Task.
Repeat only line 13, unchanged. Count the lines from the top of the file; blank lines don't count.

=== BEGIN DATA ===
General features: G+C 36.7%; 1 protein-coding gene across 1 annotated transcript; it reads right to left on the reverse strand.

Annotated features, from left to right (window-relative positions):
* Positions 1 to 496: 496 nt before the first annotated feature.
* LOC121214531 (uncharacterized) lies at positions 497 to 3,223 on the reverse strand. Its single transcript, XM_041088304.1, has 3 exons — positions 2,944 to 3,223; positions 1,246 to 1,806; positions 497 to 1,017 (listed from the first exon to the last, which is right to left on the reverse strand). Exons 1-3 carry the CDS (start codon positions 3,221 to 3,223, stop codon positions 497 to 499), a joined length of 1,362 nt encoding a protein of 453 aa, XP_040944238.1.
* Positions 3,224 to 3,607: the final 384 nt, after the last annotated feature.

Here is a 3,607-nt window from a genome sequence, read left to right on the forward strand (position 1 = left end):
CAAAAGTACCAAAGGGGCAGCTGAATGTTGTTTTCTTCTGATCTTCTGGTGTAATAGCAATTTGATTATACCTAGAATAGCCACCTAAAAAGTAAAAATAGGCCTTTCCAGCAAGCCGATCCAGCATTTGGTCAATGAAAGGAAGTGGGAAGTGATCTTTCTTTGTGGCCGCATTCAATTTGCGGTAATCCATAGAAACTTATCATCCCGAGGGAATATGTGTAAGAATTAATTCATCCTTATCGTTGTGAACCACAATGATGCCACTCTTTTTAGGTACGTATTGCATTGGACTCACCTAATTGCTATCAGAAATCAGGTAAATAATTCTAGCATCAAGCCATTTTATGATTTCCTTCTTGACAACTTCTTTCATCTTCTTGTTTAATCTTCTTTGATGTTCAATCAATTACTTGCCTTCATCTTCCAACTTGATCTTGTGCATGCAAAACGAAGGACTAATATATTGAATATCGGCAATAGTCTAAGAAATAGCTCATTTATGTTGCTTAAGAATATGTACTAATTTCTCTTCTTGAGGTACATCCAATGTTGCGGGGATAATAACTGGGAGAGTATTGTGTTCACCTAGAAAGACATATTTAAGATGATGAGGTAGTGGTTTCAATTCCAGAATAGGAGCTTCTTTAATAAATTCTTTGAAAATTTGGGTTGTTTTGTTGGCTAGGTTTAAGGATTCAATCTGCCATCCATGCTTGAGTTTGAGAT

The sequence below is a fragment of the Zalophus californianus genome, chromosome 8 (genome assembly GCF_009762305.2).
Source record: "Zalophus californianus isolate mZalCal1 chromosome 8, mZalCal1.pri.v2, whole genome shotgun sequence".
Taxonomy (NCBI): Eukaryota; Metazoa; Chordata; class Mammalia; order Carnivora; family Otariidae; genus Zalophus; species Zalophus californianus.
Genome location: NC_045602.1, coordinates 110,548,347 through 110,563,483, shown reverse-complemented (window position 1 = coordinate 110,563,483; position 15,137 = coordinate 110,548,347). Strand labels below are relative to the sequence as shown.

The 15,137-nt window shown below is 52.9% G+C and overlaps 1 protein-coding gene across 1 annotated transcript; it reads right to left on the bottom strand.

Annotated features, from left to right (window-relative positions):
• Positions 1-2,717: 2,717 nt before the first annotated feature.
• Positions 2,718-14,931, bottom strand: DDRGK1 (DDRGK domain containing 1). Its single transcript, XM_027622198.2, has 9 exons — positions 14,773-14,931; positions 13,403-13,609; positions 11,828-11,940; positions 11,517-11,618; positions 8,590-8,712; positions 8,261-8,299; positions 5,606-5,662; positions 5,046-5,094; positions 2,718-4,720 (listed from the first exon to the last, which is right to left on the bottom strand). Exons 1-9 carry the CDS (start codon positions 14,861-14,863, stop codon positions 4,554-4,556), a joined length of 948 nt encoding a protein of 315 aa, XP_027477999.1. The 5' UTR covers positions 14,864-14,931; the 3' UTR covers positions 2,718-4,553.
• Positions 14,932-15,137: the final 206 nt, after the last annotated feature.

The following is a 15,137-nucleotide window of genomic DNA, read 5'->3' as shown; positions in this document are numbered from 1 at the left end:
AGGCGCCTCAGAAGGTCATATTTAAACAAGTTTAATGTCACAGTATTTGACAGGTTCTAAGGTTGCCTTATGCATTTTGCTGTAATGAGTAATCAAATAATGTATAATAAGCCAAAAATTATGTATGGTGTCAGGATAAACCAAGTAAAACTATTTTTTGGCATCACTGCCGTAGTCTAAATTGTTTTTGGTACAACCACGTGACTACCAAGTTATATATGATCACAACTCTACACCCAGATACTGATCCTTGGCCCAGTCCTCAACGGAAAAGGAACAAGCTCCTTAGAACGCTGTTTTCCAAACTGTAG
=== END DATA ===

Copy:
Annotated features, from left to right (window-relative positions):